New Delhi: The finance ministry has flagged concerns over state-run National Highways Authority of India’s (NHAI’s) plan to float taxable bonds for the first time to raise Rs3,000 crore to finance the ambitious Bharatmala scheme for road construction.
The concerns range from the impact of these bonds on other instruments such as National Savings Certificates (NSC) to the quantum of the float. With the total investment for Bharatmala estimated at Rs10 trillion—the largest ever outlay for a government road construction scheme—transport minister Nitin Gadkari has been exploring ways to fund large infrastructure projects. The plan to float taxable bonds came after the Union budget failed to provide any budgetary assistance for Bharatmala.
“We had submitted our proposal to the finance ministry for approval and they raised a few issues. These are primarily if taxable bonds will impact other financial ministry instruments like NSC, etc., and what volume should be floated," said a senior government official, seeking anonymity.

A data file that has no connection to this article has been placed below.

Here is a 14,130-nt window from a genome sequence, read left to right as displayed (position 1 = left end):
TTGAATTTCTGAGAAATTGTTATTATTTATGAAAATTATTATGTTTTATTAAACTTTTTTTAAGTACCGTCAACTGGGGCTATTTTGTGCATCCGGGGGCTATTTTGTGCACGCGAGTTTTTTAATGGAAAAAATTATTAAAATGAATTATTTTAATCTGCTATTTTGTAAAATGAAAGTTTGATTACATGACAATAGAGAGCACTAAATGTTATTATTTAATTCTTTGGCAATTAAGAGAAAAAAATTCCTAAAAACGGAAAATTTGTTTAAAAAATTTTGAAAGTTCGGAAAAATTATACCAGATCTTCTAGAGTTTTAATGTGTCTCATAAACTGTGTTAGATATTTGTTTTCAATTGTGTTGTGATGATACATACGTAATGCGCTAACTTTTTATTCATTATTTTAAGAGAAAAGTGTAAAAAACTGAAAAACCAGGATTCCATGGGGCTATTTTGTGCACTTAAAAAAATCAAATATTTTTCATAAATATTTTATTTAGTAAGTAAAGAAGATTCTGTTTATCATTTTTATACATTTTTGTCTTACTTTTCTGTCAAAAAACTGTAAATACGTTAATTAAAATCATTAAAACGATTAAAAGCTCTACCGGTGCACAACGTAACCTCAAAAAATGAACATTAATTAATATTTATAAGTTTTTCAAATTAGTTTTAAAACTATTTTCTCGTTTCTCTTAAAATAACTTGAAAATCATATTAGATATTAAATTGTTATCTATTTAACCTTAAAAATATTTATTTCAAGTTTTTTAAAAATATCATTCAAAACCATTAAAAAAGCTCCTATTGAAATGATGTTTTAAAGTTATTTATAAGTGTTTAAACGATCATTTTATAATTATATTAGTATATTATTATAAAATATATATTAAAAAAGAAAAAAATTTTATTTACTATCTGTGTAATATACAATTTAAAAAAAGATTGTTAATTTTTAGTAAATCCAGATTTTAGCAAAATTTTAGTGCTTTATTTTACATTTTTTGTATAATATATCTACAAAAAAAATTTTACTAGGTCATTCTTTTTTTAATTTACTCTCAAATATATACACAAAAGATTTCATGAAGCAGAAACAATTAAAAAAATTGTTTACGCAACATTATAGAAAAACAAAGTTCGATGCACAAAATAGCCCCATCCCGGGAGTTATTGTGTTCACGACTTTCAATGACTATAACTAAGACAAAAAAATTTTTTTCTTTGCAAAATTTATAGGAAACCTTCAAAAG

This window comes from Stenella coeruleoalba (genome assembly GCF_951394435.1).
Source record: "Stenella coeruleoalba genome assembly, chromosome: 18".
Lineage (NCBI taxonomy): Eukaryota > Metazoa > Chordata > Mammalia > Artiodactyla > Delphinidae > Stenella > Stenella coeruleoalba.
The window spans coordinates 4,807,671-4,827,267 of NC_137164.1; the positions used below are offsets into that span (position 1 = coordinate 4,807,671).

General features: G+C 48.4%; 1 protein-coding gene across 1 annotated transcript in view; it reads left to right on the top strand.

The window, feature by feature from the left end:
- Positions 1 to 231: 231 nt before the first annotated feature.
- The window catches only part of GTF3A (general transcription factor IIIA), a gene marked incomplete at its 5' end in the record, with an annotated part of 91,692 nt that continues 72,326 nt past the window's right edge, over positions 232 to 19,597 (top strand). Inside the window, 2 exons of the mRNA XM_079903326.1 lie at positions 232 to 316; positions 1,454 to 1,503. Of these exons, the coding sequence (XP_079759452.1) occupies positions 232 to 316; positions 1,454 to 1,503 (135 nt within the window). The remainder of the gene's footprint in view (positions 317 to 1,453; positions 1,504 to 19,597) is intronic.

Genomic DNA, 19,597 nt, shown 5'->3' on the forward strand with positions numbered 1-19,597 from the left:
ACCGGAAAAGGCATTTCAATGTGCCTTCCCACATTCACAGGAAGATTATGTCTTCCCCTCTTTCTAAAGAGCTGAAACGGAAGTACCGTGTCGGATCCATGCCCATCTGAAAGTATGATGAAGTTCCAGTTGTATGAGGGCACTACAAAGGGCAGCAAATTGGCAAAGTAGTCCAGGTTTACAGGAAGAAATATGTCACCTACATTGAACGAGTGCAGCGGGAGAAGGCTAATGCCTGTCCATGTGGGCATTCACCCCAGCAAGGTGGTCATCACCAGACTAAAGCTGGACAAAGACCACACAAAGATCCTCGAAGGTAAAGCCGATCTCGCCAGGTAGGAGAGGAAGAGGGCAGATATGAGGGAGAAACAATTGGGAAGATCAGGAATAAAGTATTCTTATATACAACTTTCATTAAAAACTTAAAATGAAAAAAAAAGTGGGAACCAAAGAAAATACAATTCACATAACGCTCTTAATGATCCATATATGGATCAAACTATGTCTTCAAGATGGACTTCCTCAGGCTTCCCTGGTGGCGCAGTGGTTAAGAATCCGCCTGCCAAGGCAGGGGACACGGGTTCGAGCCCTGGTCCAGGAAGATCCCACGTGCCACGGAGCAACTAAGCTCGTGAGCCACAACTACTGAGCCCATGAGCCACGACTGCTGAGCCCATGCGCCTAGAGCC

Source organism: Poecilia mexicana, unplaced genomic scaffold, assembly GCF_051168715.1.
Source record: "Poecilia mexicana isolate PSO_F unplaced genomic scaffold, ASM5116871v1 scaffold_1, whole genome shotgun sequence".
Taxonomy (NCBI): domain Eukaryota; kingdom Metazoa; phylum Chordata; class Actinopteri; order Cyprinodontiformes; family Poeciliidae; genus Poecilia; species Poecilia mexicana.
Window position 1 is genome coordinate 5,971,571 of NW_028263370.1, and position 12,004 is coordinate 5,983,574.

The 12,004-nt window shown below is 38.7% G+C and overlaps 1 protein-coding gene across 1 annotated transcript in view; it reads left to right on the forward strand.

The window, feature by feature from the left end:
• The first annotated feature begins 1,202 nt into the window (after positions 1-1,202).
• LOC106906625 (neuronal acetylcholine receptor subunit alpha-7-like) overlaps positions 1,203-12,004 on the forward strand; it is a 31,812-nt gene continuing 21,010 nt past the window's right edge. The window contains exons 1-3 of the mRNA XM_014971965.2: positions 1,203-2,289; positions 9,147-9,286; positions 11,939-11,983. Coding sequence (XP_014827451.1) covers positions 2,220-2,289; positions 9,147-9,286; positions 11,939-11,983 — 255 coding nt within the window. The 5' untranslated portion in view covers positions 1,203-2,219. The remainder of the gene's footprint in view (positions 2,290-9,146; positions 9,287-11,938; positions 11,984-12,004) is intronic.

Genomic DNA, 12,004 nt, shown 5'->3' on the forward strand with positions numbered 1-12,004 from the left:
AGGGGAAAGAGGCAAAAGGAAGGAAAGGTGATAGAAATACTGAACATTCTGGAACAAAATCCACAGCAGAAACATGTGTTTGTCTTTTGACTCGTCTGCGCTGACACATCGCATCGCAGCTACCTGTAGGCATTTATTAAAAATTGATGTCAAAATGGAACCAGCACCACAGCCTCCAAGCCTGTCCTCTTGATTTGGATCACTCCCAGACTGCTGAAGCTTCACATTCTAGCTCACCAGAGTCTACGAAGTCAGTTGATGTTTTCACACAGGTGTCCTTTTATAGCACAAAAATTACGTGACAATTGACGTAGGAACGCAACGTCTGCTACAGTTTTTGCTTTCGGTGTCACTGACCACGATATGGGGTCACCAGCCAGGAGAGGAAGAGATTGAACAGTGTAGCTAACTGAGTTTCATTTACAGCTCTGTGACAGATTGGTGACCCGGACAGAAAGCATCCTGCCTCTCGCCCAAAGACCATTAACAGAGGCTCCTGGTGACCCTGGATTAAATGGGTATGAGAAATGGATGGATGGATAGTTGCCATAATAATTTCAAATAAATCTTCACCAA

“The road ministry has been asked to study the impact of taxable bonds on other financial instruments and volume. Also, since the amount is Rs3,000 crore, will it require a cabinet approval or not?" the official said.
The total length to be developed as expressways under Bharatmala will be 51,000km. India plans to invest as much as Rs5.97 trillion in the current fiscal to bankroll its new integrated infrastructure programme, which involves building of roads, railways, waterways and airports. “We are waiting for final consent and the bonds will be floated once the clearance is given, although the target is current fiscal," said the official, adding, “The total issues size for the first tranche is Rs3,000 crore. Bucket size and what would be price and rate of interest for individuals and corporate is yet to be finalized."
Queries emailed to NHAI chairman Deepak Kumar on 19 February remained unanswered until press time.
With bank credit drying up for large projects, the transport ministry is exploring ways to raise Rs10 trillion.